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Any cover of an AC/DC tune is inevitably going to struggle not to taste like nonalcoholic beer or fat-free ice cream, but Lucinda came as close as anyone could to pulling it off. Reviewed for Post Rock.

Lucinda Williams and Buick 6 at the 9:30 Club, Tuesday, March 3, 2009

The Setlist

01 People Talkin’
02 Ventura
03 Car Wheels on a Gravel Road
04 Circles and X’s
05 Pineola
06 Drunken Angel
07 Side of the Road
08 Everything Has Changed
09 Something About What Happens When We Talk
10 Overtime
11 Tears of Joy
12 Are You Down
13 Real Love
14 Essence
15 Come On
16 Real Live Bleeding Fingers and Broken Guitar Strings
17 Honey Bee
18 Joy
19 Righteously

ENCORE:

20 Angel (Jimi Hendrix; performed by Lucinda alone)
21 Little Rock Star
22 It’s a Long Way to the Top (AC/DC)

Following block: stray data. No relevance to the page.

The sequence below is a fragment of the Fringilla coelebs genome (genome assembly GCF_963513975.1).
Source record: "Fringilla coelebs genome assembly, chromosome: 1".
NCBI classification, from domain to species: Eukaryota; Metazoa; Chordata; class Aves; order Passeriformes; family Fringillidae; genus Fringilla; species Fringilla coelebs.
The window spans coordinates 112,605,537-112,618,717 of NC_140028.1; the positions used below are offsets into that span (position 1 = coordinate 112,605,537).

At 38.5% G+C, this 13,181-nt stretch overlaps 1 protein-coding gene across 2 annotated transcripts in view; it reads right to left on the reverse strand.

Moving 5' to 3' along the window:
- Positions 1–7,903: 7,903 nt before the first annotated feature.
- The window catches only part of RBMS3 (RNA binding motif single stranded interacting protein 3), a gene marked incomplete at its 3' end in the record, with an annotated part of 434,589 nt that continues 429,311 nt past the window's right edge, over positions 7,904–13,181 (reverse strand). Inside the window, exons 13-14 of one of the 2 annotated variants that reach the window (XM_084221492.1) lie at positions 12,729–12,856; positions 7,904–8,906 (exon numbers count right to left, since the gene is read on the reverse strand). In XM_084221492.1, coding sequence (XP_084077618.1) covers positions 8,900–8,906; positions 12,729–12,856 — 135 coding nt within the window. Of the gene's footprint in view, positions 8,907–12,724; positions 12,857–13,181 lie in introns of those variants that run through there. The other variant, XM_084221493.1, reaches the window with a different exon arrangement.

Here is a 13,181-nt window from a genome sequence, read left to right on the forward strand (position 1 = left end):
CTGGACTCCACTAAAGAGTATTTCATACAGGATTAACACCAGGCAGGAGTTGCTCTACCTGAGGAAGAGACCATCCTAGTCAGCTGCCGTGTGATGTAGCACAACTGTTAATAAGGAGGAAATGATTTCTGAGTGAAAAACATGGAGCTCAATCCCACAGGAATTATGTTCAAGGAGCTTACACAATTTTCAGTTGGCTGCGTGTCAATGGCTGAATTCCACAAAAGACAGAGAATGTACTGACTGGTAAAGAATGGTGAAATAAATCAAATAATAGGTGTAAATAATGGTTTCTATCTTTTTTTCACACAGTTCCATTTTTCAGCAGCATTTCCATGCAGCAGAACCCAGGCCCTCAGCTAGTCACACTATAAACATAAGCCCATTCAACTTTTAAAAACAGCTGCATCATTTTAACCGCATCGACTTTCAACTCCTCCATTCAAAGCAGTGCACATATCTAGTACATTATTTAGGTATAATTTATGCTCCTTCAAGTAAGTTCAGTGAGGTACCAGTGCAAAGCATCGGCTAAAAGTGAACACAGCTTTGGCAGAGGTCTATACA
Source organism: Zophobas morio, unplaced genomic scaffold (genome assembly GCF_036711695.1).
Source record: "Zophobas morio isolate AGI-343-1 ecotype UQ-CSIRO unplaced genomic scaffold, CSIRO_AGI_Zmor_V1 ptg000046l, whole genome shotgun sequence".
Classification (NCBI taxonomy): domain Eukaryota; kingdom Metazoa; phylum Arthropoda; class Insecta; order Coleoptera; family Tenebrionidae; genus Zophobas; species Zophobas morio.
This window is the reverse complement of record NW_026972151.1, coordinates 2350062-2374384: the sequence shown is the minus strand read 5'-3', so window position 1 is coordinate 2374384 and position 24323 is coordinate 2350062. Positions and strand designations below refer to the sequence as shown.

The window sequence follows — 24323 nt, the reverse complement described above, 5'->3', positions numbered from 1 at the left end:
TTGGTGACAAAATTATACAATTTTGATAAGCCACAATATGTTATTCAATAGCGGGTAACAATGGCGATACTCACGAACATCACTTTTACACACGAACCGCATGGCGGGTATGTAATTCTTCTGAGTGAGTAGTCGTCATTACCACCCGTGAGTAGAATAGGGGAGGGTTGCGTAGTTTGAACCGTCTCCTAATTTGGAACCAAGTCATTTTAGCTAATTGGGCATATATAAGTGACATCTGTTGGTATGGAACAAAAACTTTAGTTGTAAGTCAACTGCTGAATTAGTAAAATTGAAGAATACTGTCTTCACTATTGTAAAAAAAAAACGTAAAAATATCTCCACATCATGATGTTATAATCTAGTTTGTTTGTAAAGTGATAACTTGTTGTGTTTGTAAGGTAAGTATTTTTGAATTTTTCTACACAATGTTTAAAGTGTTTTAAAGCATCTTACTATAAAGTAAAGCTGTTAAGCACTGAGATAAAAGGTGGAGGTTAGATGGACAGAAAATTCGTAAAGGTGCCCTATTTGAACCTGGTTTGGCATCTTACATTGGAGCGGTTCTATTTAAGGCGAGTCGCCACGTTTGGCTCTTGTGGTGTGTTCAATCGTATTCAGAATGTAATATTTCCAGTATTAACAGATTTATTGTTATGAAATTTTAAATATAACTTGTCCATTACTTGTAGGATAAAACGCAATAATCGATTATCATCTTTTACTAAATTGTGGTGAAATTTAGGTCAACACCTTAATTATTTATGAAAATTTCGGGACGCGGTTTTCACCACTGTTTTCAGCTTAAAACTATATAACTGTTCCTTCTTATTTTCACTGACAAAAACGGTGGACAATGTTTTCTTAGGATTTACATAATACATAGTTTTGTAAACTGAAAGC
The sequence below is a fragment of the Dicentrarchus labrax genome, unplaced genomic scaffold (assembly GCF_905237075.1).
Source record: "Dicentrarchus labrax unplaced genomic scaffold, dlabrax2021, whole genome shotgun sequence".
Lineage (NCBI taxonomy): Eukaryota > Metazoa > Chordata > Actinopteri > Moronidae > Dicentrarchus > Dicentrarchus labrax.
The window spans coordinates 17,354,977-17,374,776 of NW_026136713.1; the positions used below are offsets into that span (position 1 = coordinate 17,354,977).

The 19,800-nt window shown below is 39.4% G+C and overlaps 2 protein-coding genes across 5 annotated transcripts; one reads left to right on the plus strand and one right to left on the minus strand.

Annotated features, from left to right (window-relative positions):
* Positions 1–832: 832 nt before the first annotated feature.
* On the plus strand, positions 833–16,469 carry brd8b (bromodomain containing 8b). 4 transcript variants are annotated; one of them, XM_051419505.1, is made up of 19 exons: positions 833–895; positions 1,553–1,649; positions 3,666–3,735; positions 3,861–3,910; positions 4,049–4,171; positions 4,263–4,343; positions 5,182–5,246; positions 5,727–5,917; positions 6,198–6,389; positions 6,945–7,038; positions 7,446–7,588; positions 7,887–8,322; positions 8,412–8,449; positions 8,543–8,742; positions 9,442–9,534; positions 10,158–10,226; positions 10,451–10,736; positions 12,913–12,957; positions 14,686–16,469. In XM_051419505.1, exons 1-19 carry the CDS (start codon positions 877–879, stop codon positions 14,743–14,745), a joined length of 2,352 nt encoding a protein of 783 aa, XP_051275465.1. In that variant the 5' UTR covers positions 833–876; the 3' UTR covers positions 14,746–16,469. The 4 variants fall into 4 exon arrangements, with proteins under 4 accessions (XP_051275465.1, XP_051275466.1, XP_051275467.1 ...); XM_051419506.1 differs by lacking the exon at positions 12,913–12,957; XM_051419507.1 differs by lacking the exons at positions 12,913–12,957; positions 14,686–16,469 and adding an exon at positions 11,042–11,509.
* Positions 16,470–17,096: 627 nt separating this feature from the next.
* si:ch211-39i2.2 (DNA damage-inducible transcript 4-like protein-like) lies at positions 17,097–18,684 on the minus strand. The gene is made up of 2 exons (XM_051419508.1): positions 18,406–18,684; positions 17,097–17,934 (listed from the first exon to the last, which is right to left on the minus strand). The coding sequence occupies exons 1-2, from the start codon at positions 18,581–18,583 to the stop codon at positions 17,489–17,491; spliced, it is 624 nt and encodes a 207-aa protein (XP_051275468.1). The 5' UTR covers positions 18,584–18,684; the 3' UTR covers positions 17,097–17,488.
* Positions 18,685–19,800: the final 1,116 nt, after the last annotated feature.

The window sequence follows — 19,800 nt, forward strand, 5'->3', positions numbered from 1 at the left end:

The Band

Chet Lister – guitar, lap steel, keys, vocals
Butch Norton – drums
Eric Skimmerhorn – guitar
David Sutton – bass, vocals
Lucinda Williams – lead vocals, guitar

Live Last Night: Jason Isbell & The 400 Unit at the 9:30 Club

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He’s good. Really good. Too good to stay in the Drive-By Truckers and sing four songs per night.
Reviewed for Post Rock.

The Setlist

01 Brand New Kind of Actress
02 Decoration Day
03 Seven-Mile Island
04 Chicago Promenade
05 The Last Song I Will Write
06 Never Gonna Change
07 Goddamn Lonely Love
08 Soldiers Get Strange
09 Dress Blues
10 Psycho Killer (Talking Heads)
11 Danko / Manuel
12 Try

ENCORE
13 Outfit
14 Hurricanes and Hand Grenades
15 The Assassin (Patterson Hood)
16 Coda

The Band

Derry deBorja — keyboards